Fannin amendment as an added burden on 
the shops, an added burden on themselves, 
and so they opposed and successfully 
defeated tlie amendment. 

The bitter result of this Goodwill lob- 
bying success story is this: in the future, 
when there are no jobs to be done in a 
sheltered workshop and workers are laid 
off, tlie physically fit management person- 
nel will be able to draw weekly unemploy- 
ment compensation checks. 

The handicapped workers in the 
shops will have to apply to welfare for 

* :|: * * * 


-Tim Doherty 

[Editor's Note: The Washington Post story follows Mr. Doherty's account. 

"A little past noon last Friday [May 
15] , a group of sign-carrying citizens gath- 
ered to march." Thus begins a Washington 

Post account of die first event in the Cap- 
ital Chapter's convention weekend. The 
event was a parade to mark the opening of 


National White Cane Week. About two 
dozen members and friends (both blind 
and sighted) participated. The placards 
bore such slogans as: "The white cane 
equals independence" and "The white 
c:^ne: symbol of ability!" Conspicuous on 
each were the chapter name and the 
National Federation symbol. The purpose 
of the parade was to draw attention to the 
positive message of White Cane Week and 
tq publicize the Federation. The number 
of spectators and the amount of literature 
distributed would indicate that both ob- 
jectives were achieved. 

The convention next day was the real 
focal point of the weekend's activities. 
From 9:30 a.m. to 5:00 p.m., an audience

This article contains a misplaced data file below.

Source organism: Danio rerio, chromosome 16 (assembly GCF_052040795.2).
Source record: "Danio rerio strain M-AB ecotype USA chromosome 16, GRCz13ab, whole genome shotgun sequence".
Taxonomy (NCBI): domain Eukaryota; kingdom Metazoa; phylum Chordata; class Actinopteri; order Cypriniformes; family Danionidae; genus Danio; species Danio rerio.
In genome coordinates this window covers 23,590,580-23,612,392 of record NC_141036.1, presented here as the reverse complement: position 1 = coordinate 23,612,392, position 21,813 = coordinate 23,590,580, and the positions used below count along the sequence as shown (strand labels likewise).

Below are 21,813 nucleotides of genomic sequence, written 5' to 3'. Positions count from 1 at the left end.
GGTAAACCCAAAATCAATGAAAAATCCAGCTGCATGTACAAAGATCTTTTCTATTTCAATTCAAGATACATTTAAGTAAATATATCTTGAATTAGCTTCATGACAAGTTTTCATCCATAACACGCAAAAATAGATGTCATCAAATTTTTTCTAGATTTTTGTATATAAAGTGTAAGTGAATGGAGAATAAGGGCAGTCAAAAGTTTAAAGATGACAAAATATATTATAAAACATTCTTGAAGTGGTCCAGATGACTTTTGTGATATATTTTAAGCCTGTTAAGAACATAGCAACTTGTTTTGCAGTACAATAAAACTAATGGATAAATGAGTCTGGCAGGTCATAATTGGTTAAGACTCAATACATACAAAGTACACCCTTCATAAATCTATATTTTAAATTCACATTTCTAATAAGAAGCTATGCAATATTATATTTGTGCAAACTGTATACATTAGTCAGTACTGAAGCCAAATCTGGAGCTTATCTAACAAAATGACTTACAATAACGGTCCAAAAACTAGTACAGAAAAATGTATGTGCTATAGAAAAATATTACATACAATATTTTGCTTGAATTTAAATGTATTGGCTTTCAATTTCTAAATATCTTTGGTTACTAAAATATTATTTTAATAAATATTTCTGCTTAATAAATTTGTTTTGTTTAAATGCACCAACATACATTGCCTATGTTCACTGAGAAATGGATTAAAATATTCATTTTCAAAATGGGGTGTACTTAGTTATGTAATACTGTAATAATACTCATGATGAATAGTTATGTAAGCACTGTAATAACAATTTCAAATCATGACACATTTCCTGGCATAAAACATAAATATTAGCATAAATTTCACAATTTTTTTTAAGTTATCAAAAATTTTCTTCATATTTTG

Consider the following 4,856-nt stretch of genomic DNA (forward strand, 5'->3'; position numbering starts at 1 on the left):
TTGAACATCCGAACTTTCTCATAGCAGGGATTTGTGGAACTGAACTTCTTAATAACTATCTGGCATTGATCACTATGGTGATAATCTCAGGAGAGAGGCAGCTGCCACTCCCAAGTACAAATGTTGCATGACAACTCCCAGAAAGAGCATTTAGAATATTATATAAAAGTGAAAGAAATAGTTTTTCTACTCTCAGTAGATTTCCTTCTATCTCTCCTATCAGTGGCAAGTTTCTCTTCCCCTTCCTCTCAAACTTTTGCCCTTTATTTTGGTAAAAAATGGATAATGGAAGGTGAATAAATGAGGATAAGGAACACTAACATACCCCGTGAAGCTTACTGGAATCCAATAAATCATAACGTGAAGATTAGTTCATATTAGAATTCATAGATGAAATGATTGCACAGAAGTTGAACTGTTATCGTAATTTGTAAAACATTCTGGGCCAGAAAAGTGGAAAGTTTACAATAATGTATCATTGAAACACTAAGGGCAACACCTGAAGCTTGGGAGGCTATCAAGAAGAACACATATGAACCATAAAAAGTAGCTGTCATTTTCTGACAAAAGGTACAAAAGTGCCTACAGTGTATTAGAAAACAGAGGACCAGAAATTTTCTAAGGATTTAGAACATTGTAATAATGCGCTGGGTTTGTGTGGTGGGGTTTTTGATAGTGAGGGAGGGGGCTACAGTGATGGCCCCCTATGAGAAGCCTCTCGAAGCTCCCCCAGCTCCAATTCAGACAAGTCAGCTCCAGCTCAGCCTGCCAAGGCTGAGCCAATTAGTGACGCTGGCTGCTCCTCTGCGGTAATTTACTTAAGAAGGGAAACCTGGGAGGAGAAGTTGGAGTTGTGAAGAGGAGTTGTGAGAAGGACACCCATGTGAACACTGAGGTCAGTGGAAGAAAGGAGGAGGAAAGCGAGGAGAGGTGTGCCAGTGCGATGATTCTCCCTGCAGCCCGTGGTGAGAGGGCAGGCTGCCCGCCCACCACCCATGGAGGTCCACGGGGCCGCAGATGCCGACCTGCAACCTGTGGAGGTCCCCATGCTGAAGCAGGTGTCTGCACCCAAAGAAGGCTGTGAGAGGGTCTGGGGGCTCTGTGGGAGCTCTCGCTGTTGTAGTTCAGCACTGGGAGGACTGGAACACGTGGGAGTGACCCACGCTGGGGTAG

of about seventy-five persons heard and 
questioned speakers representing agencies 
and services in the District of Columbia. 
Jim Omvig, of the Iowa Commission, ably 
filled in for Dr. Jemigan as the banquet 

Tlie information flow was not all in 
one direction, however. The Federationists 
made it very clear to the agency people 
just what existing practices were accept- 
able or even praiseworthy and, at the same 
time, emphatically pointed out deficien- 
cies and necessary improvements. 

Of course, not every minute of the 
day was devoted to work. The awarding of 
door prizes, a cocktail hour and the lunch 
hour provided both diversion and time to 
get better acquainted with tlie guests. 
Some of these-notably the representatives 
of special education and a new V.R. evalu- 
ation center-were extremely interested in 
joining with the Capital Chapter in upgrad- 
ing tlieir programs. 

This was the first local convention in 
the Capital Chapter's ten-year history. Be- 
fore it was concluded, some members were 
already talking about things to be included 
in next year's plans. 


Last Friday, a little past noon at the